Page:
Voyages of the Elizabethan seamen to America, 13 narratives from the collection of Hakluyt, selected and ed. with historical notices by E.J. Payne

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Page xlix - Divers Voyages touching the Discoverie of America, and the Islands adjacent unto the same, made first of all by our Englishmen, and afterwards by the Frenchmen and Britons: And certaine notes of advertisements for observations, necessarie for such as shall hereafter make the like attempt, With two mappes annexed hereunto, for the plainer understanding of the whole matter.
Page 193 - ... besought almighty God of his goodness to give him life and leave to sail once in an English ship in that sea.
Page 60 - Notwithstanding the great want that the Frenchmen had, the ground doth yield victuals sufficient if they would have taken pains to get the same ; but they, being soldiers, desired to live by the sweat of other men's brows.
Page 70 - And although in the beginning they seemed to be but small hurts, yet there hardly escaped any that had blood drawn of them, but died in strange sort, with their mouths shut some ten days before they died, and after their wounds were whole...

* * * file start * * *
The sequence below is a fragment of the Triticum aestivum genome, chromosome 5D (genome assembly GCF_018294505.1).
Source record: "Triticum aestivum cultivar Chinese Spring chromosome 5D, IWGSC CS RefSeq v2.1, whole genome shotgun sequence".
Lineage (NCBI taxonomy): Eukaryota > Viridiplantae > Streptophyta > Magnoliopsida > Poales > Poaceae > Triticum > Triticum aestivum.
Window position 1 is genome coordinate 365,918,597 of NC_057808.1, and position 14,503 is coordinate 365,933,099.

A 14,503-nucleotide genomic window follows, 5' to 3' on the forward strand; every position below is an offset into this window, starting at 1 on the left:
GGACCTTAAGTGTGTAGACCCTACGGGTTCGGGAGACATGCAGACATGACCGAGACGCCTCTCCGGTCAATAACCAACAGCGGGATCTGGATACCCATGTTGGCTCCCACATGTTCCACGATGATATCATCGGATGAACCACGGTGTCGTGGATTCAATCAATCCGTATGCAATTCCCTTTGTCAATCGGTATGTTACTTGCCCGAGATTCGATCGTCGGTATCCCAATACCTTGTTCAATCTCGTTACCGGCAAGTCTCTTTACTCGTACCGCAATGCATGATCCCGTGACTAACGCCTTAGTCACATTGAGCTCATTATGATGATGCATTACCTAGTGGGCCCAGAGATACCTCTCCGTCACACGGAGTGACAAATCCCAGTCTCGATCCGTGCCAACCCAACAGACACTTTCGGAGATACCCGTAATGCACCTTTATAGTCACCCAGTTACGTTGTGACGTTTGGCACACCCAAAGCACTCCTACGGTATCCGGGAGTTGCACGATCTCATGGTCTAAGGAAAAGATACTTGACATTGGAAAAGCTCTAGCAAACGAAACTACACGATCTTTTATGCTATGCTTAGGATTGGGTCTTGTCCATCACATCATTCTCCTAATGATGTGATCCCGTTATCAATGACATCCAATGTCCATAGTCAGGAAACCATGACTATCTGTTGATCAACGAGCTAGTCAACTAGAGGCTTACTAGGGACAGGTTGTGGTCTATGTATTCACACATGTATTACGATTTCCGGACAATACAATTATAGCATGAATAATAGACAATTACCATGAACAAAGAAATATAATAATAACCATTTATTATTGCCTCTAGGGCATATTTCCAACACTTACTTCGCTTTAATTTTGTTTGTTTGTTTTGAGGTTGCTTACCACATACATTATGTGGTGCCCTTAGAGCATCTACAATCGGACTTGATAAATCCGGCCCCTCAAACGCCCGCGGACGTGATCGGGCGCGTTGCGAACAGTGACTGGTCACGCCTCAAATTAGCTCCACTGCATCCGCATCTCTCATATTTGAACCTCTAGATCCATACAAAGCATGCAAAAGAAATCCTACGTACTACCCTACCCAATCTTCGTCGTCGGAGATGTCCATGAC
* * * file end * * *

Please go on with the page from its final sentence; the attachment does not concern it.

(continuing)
Page 205 - ... of one man. So that the cause being thoroughly heard, and all things done in good order as...
Page 214 - Majestie at his returne would rest contented with this service, purposed to continue no longer upon the Spanish coasts, but began to consider and to consult of the best way for his Countrey.
Page 24 - Thus we returned back somewhat discomforted, although the captain in a singular wise manner carried himself with countenance very cheerful outwardly, as though he did little weigh the death of his men, nor yet the great hurt of the rest, although his heart inwardly was broken in pieces for it ; done to this end, that the Portugals, being with him, should not presume to resist against him...
Page 93 - London, 1576, where he was highly commended of all men for his great and notable attempt, but specially famous for the great hope he brought of the passage to Cathay, which he doubted nothing at all to find and pass through in these parts, as he reporteth.
Page 207 - Strait; in which height, and so many leagues to the westward, the 15. day of September, fell out the eclipse of the moon at the hour of six of the clock at night. But neither did the ecliptical conflict of the moon impair our state, nor her clearing again amend us a whit ; but the accustomed eclipse of the sea continued in his force, we being darkened more than the moon sevenfold...

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